Healthdirect Free Australian health advice you can count on.

Medical problem? Call 1800 022 222. If you need urgent medical help, call triple zero immediately

healthdirect Australia is a free service where you can talk to a nurse or doctor who can help you know what to do.

Milia

Milia
beginning of content

Milia

Milia are tiny, white lumps that can appear on the faces of newborn babies, as well as those of young children and adults. They usually don’t need treatment as they are harmless and usually go away by themselves. This page explains what to do.

What are milia?

Milia are small white benign bumps on the skin. An individual milium is typically smaller than 1mm but can measure up to 3mm or more. They commonly occur on the faces of newborn babies, especially on the nose. Milia can also affect children and adults, with one type of milia causing pearly bumps around the eyes.

What causes milia?

Milia are a type of cyst containing dead skin cells (keratin).

Milia are formed when flakes of keratin get trapped just below the skin’s surface. They don’t hurt or itch.

Types of milia

There are many types of milia – here are the most common.

  • Benign primary milia are usually clustered on the cheeks, eyelids, forehead and genitals of children or adults. These usually clear up naturally.
  • Neonatal or congenital milia affects 40-50% of newborn babies and usually disappears in a few weeks or months without treatment.
  • Secondary milia is a form of milia that may result from a rare disease, a medication or trauma. This form of milia may resolve spontaneously but tends to persist.

Milia diagnosis

Milia are easy to identify and can be diagnosed by a doctor without any need for testing.

A similar condition to milia is neonatal or baby acne, which can also be diagnosed on sight.

Milia treatment

Milia usually go away naturally without any treatment. They don’t leave scars and trying to squeeze or burst them at home is not recommended.

While around half of newborn babies have milia, the bumps usually go away without treatment in several weeks to months. They are hard to prevent but it can help to gently wipe your baby’s face every day.

Milia affecting children and adults can be more persistent.

If milia continue to concern you, see a GP, particularly if you notice any redness or swelling. The doctor may recommend a suitable cream.

In some cases, your doctor can remove milia by slicing off the top of individual cysts with a sterile blade or needle and squeezing them out. Milia may also be removed by your doctor by:

  • burning them off with diathermy (high frequency heat treatment)
  • freezing them with liquid nitrogen (cryotherapy)
  • procedures such as dermabrasion or chemical peels.

Last reviewed: June 2016

Need more information?

These trusted information partners have more on this topic.

Found 17556 results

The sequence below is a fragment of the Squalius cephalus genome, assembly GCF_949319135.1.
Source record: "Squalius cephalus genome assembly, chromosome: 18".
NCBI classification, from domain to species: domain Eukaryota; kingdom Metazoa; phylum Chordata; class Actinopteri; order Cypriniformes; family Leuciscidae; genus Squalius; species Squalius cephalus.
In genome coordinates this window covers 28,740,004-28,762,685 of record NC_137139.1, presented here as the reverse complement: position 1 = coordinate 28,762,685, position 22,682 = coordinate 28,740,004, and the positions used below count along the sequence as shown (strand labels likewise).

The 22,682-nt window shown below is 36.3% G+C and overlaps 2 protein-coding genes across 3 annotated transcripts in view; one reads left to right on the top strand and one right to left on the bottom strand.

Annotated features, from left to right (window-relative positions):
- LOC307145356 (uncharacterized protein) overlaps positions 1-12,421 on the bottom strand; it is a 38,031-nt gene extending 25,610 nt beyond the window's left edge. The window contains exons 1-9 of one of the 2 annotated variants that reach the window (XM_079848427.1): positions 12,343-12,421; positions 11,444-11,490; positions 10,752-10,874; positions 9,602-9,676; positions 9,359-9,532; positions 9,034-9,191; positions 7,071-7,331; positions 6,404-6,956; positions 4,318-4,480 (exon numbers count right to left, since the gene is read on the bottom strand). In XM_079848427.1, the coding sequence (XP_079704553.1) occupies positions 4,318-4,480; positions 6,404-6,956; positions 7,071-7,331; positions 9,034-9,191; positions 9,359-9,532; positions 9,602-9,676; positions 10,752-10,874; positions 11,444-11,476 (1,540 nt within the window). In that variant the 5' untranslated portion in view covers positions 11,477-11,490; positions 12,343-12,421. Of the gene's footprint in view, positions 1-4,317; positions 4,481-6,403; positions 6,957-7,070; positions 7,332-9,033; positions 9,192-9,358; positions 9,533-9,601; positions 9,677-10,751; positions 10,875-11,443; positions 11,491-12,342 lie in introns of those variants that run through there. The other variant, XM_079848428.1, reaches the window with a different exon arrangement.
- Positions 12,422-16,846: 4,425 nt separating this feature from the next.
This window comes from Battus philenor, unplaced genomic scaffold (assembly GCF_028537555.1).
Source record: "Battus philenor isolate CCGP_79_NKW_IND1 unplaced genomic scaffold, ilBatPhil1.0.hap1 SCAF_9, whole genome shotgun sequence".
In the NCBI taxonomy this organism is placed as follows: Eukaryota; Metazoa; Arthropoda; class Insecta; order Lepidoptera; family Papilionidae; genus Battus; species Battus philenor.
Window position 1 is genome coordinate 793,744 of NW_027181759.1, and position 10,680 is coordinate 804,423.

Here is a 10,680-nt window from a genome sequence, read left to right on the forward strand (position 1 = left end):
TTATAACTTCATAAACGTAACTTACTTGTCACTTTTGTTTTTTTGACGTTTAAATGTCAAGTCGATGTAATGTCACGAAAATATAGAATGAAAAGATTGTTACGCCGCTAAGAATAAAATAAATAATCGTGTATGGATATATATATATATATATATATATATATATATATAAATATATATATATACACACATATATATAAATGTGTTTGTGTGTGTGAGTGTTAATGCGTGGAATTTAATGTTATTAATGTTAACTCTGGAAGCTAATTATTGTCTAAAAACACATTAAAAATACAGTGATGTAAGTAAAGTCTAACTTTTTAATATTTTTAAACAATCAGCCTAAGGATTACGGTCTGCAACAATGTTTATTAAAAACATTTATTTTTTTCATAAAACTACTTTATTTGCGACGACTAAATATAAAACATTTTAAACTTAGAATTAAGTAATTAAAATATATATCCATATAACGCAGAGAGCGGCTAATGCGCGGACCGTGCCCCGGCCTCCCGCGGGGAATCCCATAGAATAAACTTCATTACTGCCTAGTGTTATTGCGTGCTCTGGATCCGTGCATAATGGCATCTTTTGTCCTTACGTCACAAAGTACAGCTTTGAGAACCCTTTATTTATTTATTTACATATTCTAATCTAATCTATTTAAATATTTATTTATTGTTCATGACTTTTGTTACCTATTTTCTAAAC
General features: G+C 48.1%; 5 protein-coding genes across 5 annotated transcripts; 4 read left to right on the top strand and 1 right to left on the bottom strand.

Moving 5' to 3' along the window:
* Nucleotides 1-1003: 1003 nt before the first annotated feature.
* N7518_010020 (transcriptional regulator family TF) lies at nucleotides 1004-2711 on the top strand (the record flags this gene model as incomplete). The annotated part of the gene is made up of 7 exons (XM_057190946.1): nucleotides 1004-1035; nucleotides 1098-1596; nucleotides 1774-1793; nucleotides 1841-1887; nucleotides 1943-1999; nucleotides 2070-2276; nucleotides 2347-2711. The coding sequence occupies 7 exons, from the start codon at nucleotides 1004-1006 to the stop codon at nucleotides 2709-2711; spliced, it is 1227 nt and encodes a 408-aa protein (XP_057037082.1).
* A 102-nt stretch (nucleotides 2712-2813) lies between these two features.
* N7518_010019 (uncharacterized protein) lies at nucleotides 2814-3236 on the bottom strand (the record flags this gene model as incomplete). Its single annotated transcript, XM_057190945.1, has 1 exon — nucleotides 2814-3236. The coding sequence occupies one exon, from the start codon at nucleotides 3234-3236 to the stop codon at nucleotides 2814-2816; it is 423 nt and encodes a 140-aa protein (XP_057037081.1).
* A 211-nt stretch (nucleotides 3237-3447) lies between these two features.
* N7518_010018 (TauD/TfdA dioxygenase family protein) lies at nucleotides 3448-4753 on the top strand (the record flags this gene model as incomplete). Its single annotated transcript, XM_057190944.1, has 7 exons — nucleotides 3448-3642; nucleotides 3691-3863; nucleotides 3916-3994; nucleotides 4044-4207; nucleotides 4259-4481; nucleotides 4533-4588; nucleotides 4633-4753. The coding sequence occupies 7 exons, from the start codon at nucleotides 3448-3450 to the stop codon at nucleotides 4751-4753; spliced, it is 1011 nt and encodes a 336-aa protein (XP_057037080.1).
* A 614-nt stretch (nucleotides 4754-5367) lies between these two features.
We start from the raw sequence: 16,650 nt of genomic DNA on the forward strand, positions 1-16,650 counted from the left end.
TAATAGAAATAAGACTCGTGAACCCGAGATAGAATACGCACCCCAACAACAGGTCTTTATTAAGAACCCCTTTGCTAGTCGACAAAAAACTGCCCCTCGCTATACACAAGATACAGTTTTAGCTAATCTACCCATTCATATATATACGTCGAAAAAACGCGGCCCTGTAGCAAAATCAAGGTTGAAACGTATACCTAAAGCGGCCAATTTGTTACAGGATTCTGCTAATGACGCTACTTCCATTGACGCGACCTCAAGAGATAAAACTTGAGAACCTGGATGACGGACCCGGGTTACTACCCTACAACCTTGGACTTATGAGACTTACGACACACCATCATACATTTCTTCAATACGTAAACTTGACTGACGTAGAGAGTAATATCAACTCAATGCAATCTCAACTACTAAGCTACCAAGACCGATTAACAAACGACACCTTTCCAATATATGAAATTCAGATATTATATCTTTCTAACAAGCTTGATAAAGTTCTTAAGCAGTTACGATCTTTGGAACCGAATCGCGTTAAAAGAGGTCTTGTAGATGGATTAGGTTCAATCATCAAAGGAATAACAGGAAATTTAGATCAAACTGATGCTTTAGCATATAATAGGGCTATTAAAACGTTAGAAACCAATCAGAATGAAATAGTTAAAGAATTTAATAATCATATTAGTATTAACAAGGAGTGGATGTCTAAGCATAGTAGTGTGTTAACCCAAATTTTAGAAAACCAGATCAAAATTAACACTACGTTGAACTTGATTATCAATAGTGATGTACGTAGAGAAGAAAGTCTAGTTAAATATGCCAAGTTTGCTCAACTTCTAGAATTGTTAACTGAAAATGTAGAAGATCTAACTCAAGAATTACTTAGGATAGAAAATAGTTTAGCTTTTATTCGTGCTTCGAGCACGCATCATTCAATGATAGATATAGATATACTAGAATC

Impetigo - myDr.com.au

Impetigo - sometimes called school sores - is a very contagious skin infection. It is most common in children and infants and causes sores, especially on the face.

Read more on myDr website

Breasts: inside women's breasts - myDr.com.au

An internal view shows that the breast is made up of fat, nipple, glands and a network of ducts.

Read more on myDr website

Varicose veins - myDr.com.au

Varicose veins (twisted, swollen veins) in the legs are a common problem. Find out about the causes, symptoms and treatment for varicose veins.

Read more on myDr website

Listeria risk in pregnancy - myDr.com.au

Listeria bacteria can cause serious problems during pregnancy. Listeria can be transmitted by eating contaminated food, but there are steps you can take to avoid infection.

Read more on myDr website

Malaria precautions while pregnant or breast feeding - myDr.com.au

Malaria infection in pregnant women may be more severe than in non-pregnant women. Find out what precautions need to be taken for travel.

Read more on myDr website

Physical activity in children and teenagers - myDr.com.au

Get the low down on why physical activity is so important for children and teenagers.

Read more on myDr website

Alpha-fetoprotein (AFP) tests in pregnancy - myDr.com.au

An alpha-fetoprotein (AFP) test is a blood test that can show whether your fetus has signs of some birth defects, in particular, spina bifida (a type of neural tube defect).

Read more on myDr website

Ultrasound - myDr.com.au

Ultrasound is a way of taking a look at the unborn baby without using potentially harmful X-rays.

Read more on myDr website

Head lice - myDr.com.au

Head lice (or nits), which live and breed in hair or on the scalp, can be treated by wet combing with a conditioner or with various shampoos and lotions.

Read more on myDr website

Ovulation testing - myDr.com.au

Find out how ovulation tests can help you find your most fertile days and increase your chances of getting pregnant.

Read more on myDr website

Check your symptoms Find a health service

Healthdirect 24hr 7 days a week hotline

24 hour health advice and information you can count on

1800 022 222

Government Accredited with over 140 information partners

We are a government-funded service, providing quality, approved health information

Australian Government, health department logo ACT Government logo New South Wales government, health department logo Northen Territory Government logo Government of South Australia, health department logo Tasmanian government logo Government of Western Australia, health department logo
Feedback